nTrust

nTrust

May 03, 2016 09:00 ET

Government Involvement Required to Propel Canada's Tech Industry

Canadian FinTech Argues Government Participation Needed to Help Industry Flourish

VANCOUVER, BRITISH COLUMBIA--(Marketwired - May 3, 2016) - Last month, Scotiabank's CEO argued that the future of Canadian innovation relies primarily on the private sector to close the productivity gap between Canada and its international counterparts.

However, when it comes to FinTech and other budding technologies, there is much that must be done at the government level - from education and training, retention, regulation, and funding - to help accelerate growth needed to sustain the industry.

"Technology is one of the strongest economic drivers in the country today," says Rod Hsu, president of nTrust. "The federal and provincial government have made leaps and bounds in recent years in terms of helping the industry flourish, but sustained involvement is necessary. We need to approach the industry with the same eagerness we do others like the natural resource sector."

Education and Training

It's no secret a talent and skills gap exists between the Canadian workforce and the needs of tech employers. In fact, only 6 percent of the 527,000 students who completed a program in Canada in 2015 graduated from the IT field. Additionally, a recent report by the Information and Communications Technology Council called for reform of the country's economic policies to address the gap - suggesting computer science programs be integrated into education from kindergarten onward. More attention must be placed by the government on fostering interest in and access to the field across all groups in order to mitigate the shortage.

Retaining Tech Talent

While the majority of tech firms can now compete with the best of Silicon Valley in terms of employee perks and benefits, the larger retention issue plaguing Canada is the lack of affordable housing in major metro centres like Vancouver and Toronto, which is slowly eating away at disposable income. As a result, businesses are having trouble attracting and retaining qualified candidates to the point where is has become an economic issue. Many in the industry have called for municipal, provincial and federal involvement to search for solutions to solve the housing crises in these markets.

Innovation/Incubation Hubs

Government can also play a role in facilitating FinTech acceleration by creating a stronger middle bridge between tech companies and financial institutions and/or larger organizations in the space. Already, Canada has several of these incubators - MaRS, DMZ, BCTIA - however when compared to other parts of the world, such as the UK, we are lagging behind. In addition to connecting FinTechs to resources and support and helping to broker valuable partnerships, these hubs provide a forum for experimentation and launch within a controlled boundary.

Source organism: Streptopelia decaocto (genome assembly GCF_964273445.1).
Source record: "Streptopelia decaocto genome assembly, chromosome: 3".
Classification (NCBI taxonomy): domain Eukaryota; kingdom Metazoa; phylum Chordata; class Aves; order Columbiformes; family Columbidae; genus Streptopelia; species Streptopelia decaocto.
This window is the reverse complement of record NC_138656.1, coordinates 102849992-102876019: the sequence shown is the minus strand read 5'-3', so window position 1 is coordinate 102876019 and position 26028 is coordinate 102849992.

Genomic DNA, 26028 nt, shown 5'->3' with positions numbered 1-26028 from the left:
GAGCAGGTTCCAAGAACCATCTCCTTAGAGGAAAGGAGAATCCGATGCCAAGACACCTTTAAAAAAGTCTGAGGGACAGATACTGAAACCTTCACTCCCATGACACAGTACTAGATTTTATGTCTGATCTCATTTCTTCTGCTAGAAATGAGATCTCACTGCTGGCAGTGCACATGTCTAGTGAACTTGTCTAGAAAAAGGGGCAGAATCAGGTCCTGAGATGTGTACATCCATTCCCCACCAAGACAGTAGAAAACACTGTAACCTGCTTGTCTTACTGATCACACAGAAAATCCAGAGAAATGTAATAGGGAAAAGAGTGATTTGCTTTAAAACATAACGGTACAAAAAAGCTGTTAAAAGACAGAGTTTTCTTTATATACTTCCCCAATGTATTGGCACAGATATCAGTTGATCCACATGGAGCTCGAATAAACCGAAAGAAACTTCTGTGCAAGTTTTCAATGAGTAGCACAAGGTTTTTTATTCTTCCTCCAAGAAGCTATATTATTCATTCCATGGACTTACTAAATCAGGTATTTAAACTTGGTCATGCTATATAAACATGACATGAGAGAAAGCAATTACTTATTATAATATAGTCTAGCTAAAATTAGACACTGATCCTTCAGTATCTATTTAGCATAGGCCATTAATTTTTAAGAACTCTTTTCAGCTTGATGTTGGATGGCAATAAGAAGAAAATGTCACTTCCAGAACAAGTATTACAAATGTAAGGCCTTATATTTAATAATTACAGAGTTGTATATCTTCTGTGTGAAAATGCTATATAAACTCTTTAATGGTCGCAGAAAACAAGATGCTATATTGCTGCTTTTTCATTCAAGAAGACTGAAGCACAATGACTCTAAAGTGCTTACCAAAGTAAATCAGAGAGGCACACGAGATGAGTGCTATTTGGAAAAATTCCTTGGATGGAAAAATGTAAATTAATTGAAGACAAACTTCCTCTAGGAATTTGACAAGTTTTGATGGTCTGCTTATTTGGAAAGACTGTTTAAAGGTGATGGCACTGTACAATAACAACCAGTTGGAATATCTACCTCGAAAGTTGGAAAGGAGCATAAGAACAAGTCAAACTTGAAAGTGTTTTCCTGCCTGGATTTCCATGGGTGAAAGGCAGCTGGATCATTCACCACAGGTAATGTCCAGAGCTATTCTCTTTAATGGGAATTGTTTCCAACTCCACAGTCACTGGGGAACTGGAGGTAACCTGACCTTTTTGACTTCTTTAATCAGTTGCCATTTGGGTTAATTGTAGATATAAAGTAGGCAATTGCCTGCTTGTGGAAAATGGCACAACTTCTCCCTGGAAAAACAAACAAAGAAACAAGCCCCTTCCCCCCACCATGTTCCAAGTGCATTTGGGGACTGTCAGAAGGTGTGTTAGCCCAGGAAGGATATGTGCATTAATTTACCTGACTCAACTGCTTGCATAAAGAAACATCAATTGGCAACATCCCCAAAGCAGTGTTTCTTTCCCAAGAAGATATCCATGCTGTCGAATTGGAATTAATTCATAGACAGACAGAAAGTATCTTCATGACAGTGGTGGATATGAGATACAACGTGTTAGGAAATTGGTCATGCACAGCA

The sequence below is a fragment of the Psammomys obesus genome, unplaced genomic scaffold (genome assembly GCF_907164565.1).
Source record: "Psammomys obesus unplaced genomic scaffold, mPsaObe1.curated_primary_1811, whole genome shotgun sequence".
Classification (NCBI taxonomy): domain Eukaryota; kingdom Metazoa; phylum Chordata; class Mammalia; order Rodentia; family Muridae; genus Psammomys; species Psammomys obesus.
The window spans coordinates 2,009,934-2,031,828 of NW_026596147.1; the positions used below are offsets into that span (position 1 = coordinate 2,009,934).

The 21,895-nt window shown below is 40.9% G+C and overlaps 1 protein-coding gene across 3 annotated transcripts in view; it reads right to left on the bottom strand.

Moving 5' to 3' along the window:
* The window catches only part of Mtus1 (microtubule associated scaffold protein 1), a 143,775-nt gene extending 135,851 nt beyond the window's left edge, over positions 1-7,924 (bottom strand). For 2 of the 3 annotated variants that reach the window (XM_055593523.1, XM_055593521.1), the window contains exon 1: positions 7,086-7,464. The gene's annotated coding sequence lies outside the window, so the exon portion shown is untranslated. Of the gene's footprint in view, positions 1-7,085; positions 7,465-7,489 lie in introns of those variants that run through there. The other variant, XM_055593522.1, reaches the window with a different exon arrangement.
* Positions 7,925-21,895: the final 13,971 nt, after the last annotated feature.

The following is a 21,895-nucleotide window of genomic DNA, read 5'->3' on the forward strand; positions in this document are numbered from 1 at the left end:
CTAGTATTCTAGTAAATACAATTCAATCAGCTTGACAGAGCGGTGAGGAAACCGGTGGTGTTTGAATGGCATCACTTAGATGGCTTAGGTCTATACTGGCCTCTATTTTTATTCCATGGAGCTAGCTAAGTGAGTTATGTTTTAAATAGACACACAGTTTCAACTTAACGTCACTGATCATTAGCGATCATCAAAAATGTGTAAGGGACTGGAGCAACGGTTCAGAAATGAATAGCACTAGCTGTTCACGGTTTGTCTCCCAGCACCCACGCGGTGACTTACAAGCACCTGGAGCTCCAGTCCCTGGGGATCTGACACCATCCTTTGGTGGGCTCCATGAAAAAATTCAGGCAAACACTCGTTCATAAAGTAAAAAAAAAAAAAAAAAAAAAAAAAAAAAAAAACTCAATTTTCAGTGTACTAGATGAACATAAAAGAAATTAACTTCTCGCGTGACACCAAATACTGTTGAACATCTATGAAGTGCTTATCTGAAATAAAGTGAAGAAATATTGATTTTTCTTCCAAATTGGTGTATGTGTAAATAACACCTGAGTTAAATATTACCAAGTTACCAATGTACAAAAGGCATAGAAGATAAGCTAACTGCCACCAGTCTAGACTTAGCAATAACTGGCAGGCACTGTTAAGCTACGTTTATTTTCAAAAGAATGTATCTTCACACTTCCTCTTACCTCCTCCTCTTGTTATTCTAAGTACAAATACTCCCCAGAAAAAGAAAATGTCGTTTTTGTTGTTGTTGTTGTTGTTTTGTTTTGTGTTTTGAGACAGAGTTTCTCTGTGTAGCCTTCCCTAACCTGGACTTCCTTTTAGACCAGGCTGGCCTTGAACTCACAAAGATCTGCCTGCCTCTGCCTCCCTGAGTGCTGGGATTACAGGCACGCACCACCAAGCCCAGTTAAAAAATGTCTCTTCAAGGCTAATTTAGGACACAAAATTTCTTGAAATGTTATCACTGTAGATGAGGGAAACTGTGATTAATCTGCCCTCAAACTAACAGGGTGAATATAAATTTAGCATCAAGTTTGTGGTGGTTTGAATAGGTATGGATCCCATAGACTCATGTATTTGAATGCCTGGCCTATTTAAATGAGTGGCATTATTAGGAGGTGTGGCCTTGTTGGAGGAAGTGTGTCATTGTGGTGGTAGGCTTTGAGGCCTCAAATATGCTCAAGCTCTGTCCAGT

Regulation

Despite rapid growth in the industry, uncertainty around the adaptability of the regulatory environment poses a potential risk for FinTechs across the country. Without a clear plan, FinTechs end up getting stifled in innovation with regulatory rules set for the incumbent financial system. However, regulation in the space should not be one size fits all - rather the flexibility of a tiered approach, that differs based on multiple factors such as the size of the business, would help drive further innovation rather than repress start-ups. Adaptable regulation at the government level would assist in making FinTech a viable option for users, create space for innovation, while building the critical mass needed for the industry to thrive.

Funding

Recent funding announcements by the BC government, who launched a $100 million venture capital fund for tech startups earlier this year, are a huge step forward, however, there is some skepticism around whether this will sustain the growth required in the sector considering the over 9,000 tech companies currently in the province.

The future of the industry cannot be left to one group alone, rather it is collaboration between FinTechs, the private sector and levels of government that will lead to success and longevity in the industry.

About nTrust

nTrust is a rapidly growing online and mobile money transfer platform that helps people around the world instantly move and access their money. Using nTrust, members can send money to friends, cash out to their bank account, spend money through their phone, or load funds to a prepaid card to use anywhere the MasterCard® Acceptance Mark is displayed, online or in-person. nTrust's proprietary technology uses the highest encryption standards and is "PCI-DSS Level 1" certified, which remains the top global standard for operational and technical security designed by Visa, MasterCard®, and American Express.

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